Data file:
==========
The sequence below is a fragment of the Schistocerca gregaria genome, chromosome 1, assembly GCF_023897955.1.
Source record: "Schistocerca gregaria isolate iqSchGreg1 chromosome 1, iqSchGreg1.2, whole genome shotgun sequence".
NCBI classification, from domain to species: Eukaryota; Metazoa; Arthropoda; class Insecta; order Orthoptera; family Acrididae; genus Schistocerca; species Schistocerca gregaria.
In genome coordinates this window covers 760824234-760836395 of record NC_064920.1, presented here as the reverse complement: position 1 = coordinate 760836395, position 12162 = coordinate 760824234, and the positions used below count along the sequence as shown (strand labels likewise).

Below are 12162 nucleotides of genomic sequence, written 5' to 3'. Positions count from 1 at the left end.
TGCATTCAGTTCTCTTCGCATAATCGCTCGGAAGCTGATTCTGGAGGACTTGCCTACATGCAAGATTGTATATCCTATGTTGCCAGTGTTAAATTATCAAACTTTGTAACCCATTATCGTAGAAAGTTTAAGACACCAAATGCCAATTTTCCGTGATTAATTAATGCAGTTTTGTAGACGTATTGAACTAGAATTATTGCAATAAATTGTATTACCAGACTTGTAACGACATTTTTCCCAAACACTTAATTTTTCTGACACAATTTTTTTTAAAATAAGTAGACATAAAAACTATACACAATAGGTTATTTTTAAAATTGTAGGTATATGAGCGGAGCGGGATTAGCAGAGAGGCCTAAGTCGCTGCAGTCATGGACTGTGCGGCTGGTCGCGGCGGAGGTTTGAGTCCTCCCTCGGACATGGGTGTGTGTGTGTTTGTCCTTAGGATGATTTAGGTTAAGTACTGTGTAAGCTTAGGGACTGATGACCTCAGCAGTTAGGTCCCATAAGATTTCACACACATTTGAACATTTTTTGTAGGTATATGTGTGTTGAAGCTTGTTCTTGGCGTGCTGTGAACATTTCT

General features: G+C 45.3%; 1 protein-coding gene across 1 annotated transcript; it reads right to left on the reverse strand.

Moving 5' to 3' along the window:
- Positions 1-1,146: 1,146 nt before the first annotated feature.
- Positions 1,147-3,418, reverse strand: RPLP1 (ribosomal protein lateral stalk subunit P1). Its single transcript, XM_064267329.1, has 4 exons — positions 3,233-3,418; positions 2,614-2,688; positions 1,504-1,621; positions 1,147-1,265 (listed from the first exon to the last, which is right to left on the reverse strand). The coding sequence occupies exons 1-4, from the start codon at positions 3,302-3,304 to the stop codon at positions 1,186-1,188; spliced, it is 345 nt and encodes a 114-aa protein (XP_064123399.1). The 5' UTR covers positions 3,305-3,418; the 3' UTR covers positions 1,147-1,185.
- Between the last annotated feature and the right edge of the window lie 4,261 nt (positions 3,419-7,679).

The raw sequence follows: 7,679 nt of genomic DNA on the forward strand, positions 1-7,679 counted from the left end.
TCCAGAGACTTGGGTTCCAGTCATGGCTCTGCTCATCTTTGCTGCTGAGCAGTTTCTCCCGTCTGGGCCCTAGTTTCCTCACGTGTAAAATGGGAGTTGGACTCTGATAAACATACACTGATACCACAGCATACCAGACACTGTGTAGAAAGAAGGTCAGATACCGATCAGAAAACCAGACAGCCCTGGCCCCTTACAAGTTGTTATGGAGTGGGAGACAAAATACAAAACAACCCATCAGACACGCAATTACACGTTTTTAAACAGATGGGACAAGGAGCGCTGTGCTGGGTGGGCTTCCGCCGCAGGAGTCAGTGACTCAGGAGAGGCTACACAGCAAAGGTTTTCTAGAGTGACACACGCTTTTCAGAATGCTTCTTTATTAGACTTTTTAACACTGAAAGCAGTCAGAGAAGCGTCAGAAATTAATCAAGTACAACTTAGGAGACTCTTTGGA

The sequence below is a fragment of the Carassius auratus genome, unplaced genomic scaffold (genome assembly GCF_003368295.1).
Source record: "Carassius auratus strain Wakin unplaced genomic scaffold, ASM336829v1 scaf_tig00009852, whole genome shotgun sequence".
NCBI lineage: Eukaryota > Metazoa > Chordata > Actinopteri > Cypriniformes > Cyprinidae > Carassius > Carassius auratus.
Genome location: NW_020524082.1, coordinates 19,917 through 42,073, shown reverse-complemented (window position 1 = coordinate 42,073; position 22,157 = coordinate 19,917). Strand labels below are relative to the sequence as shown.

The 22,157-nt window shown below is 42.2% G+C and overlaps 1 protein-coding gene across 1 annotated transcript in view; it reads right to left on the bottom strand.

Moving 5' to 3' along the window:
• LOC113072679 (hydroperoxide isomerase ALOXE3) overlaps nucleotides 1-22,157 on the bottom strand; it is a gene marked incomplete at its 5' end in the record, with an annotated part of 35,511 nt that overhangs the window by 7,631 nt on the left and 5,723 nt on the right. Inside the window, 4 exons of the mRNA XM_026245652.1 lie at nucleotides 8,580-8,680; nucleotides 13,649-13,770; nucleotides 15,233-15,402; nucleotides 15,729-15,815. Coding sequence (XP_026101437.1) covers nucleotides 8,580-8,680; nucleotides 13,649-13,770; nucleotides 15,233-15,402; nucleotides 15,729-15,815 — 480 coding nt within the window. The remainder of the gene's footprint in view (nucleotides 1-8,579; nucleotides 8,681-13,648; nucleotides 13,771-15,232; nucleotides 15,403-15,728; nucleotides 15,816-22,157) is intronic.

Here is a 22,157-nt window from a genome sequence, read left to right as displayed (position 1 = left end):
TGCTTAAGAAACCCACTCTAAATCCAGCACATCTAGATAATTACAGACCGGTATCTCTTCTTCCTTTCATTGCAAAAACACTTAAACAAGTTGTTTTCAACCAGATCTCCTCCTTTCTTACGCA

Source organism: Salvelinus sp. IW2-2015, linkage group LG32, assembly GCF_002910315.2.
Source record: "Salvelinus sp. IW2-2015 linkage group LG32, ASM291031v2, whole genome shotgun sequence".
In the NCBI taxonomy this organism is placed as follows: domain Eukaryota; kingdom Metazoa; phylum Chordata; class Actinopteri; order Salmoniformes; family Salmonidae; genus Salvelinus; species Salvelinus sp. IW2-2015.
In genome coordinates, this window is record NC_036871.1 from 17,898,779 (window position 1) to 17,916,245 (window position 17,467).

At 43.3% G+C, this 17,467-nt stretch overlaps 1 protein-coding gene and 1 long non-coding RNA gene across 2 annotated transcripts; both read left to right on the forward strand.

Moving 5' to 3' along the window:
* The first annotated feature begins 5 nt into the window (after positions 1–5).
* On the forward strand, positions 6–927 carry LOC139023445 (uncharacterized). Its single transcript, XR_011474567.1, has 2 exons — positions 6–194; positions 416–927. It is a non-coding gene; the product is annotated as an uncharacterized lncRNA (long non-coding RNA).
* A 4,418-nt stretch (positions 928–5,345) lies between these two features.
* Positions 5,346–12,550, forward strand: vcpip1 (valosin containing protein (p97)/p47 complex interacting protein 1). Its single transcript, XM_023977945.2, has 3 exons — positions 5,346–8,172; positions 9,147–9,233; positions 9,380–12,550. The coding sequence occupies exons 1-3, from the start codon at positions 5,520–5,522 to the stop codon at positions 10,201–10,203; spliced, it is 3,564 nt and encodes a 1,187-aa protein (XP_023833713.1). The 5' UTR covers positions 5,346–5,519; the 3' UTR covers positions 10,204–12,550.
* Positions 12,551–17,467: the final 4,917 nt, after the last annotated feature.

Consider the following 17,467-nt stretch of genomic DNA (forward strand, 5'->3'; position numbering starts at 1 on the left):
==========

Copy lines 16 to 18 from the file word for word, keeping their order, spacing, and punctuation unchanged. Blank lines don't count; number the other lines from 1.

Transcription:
NCBI lineage: Eukaryota > Metazoa > Chordata > Actinopteri > Cypriniformes > Cyprinidae > Carassius > Carassius auratus.
Genome location: NW_020524082.1, coordinates 19,917 through 42,073, shown reverse-complemented (window position 1 = coordinate 42,073; position 22,157 = coordinate 19,917). Strand labels below are relative to the sequence as shown.

The 22,157-nt window shown below is 42.2% G+C and overlaps 1 protein-coding gene across 1 annotated transcript in view; it reads right to left on the bottom strand.